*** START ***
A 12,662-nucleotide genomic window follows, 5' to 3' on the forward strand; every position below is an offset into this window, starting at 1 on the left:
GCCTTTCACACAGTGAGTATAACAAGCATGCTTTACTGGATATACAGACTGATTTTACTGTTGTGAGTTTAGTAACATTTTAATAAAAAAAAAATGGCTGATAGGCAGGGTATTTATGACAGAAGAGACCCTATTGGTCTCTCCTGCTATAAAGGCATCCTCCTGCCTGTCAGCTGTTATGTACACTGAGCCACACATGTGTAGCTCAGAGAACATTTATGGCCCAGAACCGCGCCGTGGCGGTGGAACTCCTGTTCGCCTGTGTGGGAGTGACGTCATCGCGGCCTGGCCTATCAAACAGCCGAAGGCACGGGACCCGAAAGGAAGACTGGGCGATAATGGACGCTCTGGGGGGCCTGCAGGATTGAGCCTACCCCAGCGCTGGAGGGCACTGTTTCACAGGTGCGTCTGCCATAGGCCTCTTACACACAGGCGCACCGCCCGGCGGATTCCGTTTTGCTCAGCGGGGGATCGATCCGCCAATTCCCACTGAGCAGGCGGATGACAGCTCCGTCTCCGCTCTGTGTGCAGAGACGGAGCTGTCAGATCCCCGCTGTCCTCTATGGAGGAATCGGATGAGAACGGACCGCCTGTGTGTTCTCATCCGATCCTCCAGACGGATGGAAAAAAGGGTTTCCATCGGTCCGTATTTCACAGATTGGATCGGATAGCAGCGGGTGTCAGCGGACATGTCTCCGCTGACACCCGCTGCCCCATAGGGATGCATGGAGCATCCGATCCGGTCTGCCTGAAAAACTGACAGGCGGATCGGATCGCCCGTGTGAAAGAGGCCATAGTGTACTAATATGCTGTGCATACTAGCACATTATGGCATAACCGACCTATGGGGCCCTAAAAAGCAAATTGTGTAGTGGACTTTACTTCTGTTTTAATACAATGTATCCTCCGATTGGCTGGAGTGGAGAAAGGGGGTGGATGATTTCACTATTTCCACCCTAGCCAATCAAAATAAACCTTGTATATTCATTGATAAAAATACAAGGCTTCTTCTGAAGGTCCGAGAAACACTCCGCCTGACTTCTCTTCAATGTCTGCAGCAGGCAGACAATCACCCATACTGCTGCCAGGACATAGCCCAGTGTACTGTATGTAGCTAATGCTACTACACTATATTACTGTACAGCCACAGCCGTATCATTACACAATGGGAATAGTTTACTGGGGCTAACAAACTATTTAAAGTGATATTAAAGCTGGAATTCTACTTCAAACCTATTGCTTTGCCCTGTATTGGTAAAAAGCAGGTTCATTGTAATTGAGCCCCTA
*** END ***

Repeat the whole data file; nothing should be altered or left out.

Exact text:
A 12,662-nucleotide genomic window follows, 5' to 3' on the forward strand; every position below is an offset into this window, starting at 1 on the left:
GCCTTTCACACAGTGAGTATAACAAGCATGCTTTACTGGATATACAGACTGATTTTACTGTTGTGAGTTTAGTAACATTTTAATAAAAAAAAAATGGCTGATAGGCAGGGTATTTATGACAGAAGAGACCCTATTGGTCTCTCCTGCTATAAAGGCATCCTCCTGCCTGTCAGCTGTTATGTACACTGAGCCACACATGTGTAGCTCAGAGAACATTTATGGCCCAGAACCGCGCCGTGGCGGTGGAACTCCTGTTCGCCTGTGTGGGAGTGACGTCATCGCGGCCTGGCCTATCAAACAGCCGAAGGCACGGGACCCGAAAGGAAGACTGGGCGATAATGGACGCTCTGGGGGGCCTGCAGGATTGAGCCTACCCCAGCGCTGGAGGGCACTGTTTCACAGGTGCGTCTGCCATAGGCCTCTTACACACAGGCGCACCGCCCGGCGGATTCCGTTTTGCTCAGCGGGGGATCGATCCGCCAATTCCCACTGAGCAGGCGGATGACAGCTCCGTCTCCGCTCTGTGTGCAGAGACGGAGCTGTCAGATCCCCGCTGTCCTCTATGGAGGAATCGGATGAGAACGGACCGCCTGTGTGTTCTCATCCGATCCTCCAGACGGATGGAAAAAAGGGTTTCCATCGGTCCGTATTTCACAGATTGGATCGGATAGCAGCGGGTGTCAGCGGACATGTCTCCGCTGACACCCGCTGCCCCATAGGGATGCATGGAGCATCCGATCCGGTCTGCCTGAAAAACTGACAGGCGGATCGGATCGCCCGTGTGAAAGAGGCCATAGTGTACTAATATGCTGTGCATACTAGCACATTATGGCATAACCGACCTATGGGGCCCTAAAAAGCAAATTGTGTAGTGGACTTTACTTCTGTTTTAATACAATGTATCCTCCGATTGGCTGGAGTGGAGAAAGGGGGTGGATGATTTCACTATTTCCACCCTAGCCAATCAAAATAAACCTTGTATATTCATTGATAAAAATACAAGGCTTCTTCTGAAGGTCCGAGAAACACTCCGCCTGACTTCTCTTCAATGTCTGCAGCAGGCAGACAATCACCCATACTGCTGCCAGGACATAGCCCAGTGTACTGTATGTAGCTAATGCTACTACACTATATTACTGTACAGCCACAGCCGTATCATTACACAATGGGAATAGTTTACTGGGGCTAACAAACTATTTAAAGTGATATTAAAGCTGGAATTCTACTTCAAACCTATTGCTTTGCCCTGTATTGGTAAAAAGCAGGTTCATTGTAATTGAGCCCCTA